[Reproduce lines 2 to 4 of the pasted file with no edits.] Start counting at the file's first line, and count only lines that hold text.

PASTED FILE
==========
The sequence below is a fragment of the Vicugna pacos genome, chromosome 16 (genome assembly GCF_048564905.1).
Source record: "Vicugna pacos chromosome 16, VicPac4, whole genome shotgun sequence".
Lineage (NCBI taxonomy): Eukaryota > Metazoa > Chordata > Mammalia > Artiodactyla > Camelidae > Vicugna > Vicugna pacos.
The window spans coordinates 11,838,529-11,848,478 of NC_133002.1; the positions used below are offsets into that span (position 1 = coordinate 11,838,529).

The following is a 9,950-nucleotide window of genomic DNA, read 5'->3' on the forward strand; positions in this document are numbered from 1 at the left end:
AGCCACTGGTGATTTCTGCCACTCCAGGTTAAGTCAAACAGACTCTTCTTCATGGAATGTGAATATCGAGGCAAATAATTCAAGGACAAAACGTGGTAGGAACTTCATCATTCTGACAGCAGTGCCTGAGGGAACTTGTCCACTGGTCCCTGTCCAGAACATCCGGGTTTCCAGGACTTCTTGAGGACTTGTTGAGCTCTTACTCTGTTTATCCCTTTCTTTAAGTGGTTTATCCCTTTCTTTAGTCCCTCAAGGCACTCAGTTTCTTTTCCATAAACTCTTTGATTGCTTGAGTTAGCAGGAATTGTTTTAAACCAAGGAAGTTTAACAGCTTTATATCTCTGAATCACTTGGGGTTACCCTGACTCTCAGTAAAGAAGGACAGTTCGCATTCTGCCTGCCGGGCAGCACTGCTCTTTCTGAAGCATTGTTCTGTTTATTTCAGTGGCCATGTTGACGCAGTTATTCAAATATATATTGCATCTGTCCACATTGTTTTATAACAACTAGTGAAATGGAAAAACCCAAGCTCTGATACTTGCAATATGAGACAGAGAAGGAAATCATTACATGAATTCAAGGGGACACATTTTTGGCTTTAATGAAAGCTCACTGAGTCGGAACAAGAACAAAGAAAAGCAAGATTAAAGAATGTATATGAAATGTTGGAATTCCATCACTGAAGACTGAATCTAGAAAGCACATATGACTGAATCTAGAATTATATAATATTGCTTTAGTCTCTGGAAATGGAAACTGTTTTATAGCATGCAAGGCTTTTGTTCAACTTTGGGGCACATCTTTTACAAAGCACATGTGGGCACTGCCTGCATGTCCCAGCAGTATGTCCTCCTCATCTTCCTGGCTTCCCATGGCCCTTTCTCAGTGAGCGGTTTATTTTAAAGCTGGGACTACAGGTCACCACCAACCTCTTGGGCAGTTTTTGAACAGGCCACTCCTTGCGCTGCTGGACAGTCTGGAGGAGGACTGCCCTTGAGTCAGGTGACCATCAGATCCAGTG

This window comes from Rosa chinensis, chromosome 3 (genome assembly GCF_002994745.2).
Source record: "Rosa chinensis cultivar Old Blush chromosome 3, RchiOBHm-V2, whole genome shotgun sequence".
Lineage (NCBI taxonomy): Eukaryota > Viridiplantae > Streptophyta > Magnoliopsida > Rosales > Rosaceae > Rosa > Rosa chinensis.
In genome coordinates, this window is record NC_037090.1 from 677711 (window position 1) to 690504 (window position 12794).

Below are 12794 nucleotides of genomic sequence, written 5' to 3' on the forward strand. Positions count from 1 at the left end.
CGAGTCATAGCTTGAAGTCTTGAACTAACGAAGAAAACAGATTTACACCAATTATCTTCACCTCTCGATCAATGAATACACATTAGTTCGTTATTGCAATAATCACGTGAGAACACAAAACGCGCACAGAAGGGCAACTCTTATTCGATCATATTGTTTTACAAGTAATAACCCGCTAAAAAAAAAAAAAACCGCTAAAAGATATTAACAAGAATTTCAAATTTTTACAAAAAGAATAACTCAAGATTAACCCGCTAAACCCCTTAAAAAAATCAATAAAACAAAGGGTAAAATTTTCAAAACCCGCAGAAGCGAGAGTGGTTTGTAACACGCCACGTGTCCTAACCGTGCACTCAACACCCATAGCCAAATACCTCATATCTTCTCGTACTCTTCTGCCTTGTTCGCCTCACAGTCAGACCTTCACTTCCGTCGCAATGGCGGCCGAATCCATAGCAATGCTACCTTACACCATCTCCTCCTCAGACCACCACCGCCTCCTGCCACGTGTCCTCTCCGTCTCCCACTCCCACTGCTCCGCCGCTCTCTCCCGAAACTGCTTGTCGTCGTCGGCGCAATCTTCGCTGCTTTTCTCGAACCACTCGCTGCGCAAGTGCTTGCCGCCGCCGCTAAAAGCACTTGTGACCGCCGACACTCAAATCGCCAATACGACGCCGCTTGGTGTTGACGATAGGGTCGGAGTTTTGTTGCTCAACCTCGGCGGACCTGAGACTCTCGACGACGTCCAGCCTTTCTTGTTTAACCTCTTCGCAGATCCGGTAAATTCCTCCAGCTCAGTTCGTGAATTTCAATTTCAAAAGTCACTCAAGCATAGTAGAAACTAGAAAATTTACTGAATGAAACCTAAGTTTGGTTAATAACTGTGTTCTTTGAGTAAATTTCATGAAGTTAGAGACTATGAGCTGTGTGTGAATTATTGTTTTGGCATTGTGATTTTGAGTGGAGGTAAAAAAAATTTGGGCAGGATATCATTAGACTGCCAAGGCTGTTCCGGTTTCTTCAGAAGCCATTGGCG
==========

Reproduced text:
Source record: "Vicugna pacos chromosome 16, VicPac4, whole genome shotgun sequence".
Lineage (NCBI taxonomy): Eukaryota > Metazoa > Chordata > Mammalia > Artiodactyla > Camelidae > Vicugna > Vicugna pacos.
The window spans coordinates 11,838,529-11,848,478 of NC_133002.1; the positions used below are offsets into that span (position 1 = coordinate 11,838,529).